Globalisation on pause? How scaleups can navigate today's uncertainty9:30 am - 10:30 am
Unleashing the potential of North East entrepreneurs
We’re living in fascinating times. The world around us is transforming at breakneck speed and with it attitudes towards enterprise and its potential to be a powerful and positive agent of change.
Look beyond the gloomy headlines around uncertainty, and the UK is brimming with passionate and ambitious entrepreneurs and business leaders – people with the drive to make a difference to the world around them. They are using their ideas and innovations to secure progress, create jobs and boost economic activity.
Today, BGF backs more than 200 entrepreneurs so we’re fortunate to witness this determination every day. And it’s not just the leaders and management teams – collectively more than 50,000 people are employed within these progressive and pioneering companies, which would make our portfolio the seventh largest private sector employer in the UK. This really is the backbone of the economy.
The North East is something of an unsung hero, as it is home to many brilliant businesses. In the past four weeks alone we have announced investments totalling £16.5m in a further two of them. Alnwick-based Arcinova, a life sciences firm that has previously received funding from Innovate UK as part of the Government’s push to increase overall spending on R&D in the UK, will use our investment to drive continued innovation and international expansion. Meanwhile, Sunderland-based SaleCycle, a marketing technology company, plans to open offices in Japan and New York, highlighting the need for UK growing companies to increase penetration of international markets.
We are encouraged by the quality, conviction and talent of entrepreneurs we meet across the North East, and the advisory community supporting them. So much so that we have today announced the opening of an office in Newcastle, signalling our intent to increase the £70m we have already invested in the region.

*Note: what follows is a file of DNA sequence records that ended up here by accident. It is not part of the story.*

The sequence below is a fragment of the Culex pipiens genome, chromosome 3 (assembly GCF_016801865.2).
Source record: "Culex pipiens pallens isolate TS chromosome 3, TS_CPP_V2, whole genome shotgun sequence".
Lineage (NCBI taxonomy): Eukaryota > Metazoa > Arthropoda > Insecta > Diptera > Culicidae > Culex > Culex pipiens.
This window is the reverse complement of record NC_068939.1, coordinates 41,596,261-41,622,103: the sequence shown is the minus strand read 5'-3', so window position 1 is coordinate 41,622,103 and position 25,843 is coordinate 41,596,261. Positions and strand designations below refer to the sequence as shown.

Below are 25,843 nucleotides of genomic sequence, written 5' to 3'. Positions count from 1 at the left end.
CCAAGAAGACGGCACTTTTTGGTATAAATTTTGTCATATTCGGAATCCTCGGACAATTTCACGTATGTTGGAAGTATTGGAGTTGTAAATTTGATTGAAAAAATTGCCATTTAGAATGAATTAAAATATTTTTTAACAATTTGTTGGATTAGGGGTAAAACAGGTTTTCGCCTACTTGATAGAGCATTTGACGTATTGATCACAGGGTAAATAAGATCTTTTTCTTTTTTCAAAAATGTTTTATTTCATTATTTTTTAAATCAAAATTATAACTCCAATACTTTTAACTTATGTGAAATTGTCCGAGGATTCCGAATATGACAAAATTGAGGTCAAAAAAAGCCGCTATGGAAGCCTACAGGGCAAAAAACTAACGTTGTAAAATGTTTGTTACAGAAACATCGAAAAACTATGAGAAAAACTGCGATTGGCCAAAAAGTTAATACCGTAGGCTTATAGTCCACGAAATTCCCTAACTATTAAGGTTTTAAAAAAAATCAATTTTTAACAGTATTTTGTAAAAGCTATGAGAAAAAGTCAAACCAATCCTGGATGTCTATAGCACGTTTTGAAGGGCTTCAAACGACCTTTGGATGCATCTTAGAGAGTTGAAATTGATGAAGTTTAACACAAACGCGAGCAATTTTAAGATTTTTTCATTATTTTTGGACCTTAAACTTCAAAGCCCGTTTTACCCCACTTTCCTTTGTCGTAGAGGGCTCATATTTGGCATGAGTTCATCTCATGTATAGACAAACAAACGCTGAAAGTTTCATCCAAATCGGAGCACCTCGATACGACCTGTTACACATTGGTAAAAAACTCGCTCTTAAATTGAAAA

We are committed to making a difference. However, we should not ignore a growing structural problem that threatens the competitive position of the North East’s economy in the UK and abroad.
Last year, a report by data company Beauhurst found that transaction volumes in the North East had declined for the seventh consecutive year, largely driven by the reduction in government-backed deals.
The decline in such deals is not a phenomenon exclusive to the North East; the trend has been comparable in areas such as the North West but tellingly in that region private funding has moved in to fill the gap.
I believe that this has nothing to do with the North East’s ability to produce, nurture and house companies throughout their growth stages. I do, however, fear the impact it has on entrepreneurs’ perceptions about the availability of long-term funding and support – which risks becoming a self-fulfilling prophecy. In terms of the UK’s regional development, that is a problem.
However, there are three interconnected solutions.
The first is to activate significantly more institutional investment into growing businesses across all sectors, stages and, crucially, across the country. A large pool of domestic capital exists but is being side-lined and not being directed into the companies with the potential to scale up. Local pension funds, for example, possess large groupings of investable capital but are organised in a disparate and ineffective way. The North East could so clearly be beneficiaries of a more consolidated approach to deploying this capital.
Secondly, we need to instil an equity culture and method of investment that suits the entrepreneur and not the investor. Short-termism doesn’t build bigger businesses; nor does disincentivising or demotivating entrepreneurs by encouraging them sell their companies too early. Patience pays off and if we want to build successful and substantial businesses, we have to take a long-term view.
And finally, investors need to exist outside of London. We need to make it as easy as possible for entrepreneurs to find, understand and secure private investment and so, to be most effective, the relationship between the investor and entrepreneur has to be local. Proximity matters. It builds trust, develops relationships, and supports local communities.
We’ve invested over £1.5bn of growth capital – and more that 70 percent of this is outside London. That is powerful evidence that if you set up in cities around the country and empower strong local teams to have relevant conversations, you will see results.
Looking to the future, BGF will remain not just champions of the North East, but for UK entrepreneurs who want to scale up. We are immensely proud to be working with incredibly bright businesses in the region and our job now is to continue to seek, invest and build on this.
Stephen Welton, CEO, BGF
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